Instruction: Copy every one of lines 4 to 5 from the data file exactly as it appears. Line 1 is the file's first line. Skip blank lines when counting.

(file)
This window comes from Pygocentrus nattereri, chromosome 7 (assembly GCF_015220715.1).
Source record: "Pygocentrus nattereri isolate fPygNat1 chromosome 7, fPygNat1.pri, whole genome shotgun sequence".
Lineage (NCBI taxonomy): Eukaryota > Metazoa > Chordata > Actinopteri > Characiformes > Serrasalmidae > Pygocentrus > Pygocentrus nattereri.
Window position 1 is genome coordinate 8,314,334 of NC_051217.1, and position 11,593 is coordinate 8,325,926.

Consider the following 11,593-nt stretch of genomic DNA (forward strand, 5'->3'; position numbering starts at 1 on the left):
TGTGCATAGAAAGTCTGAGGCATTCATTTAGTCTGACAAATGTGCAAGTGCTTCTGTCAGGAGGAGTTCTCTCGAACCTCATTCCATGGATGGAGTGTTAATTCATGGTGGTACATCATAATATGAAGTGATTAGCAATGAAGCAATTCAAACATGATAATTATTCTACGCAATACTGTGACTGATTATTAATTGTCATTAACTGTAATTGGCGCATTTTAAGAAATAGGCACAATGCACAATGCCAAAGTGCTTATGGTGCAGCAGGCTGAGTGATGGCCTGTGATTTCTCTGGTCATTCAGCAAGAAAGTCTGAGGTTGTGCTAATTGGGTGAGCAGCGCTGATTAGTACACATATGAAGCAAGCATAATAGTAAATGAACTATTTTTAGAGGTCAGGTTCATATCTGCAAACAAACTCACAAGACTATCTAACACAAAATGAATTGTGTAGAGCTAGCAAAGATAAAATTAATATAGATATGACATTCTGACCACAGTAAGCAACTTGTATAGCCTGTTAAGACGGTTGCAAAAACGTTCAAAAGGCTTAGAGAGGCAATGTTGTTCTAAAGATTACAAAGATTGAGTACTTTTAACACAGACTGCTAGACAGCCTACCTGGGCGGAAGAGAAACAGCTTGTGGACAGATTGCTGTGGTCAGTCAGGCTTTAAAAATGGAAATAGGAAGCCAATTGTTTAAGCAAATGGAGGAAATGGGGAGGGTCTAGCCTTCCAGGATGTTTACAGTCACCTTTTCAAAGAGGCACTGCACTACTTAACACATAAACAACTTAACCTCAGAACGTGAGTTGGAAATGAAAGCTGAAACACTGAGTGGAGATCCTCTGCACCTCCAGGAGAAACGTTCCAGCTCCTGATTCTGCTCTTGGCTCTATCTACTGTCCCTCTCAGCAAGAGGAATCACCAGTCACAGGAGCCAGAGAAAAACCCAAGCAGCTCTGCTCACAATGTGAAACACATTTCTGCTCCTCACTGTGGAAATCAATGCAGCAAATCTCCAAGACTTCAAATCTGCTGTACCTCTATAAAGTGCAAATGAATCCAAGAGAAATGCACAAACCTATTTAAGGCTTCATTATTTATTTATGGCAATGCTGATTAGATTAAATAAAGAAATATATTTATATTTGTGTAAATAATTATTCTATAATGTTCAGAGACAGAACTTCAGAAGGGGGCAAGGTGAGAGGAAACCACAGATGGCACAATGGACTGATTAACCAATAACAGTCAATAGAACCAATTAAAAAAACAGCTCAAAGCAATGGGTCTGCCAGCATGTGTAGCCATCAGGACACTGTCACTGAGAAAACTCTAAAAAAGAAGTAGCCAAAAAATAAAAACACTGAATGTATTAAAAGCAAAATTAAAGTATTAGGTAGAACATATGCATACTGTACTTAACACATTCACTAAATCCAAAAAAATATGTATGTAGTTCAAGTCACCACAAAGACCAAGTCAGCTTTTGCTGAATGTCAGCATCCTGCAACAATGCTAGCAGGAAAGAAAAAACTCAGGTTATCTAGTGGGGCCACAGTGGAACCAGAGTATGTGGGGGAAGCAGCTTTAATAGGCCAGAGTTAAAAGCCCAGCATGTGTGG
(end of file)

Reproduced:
Window position 1 is genome coordinate 8,314,334 of NC_051217.1, and position 11,593 is coordinate 8,325,926.

Consider the following 11,593-nt stretch of genomic DNA (forward strand, 5'->3'; position numbering starts at 1 on the left):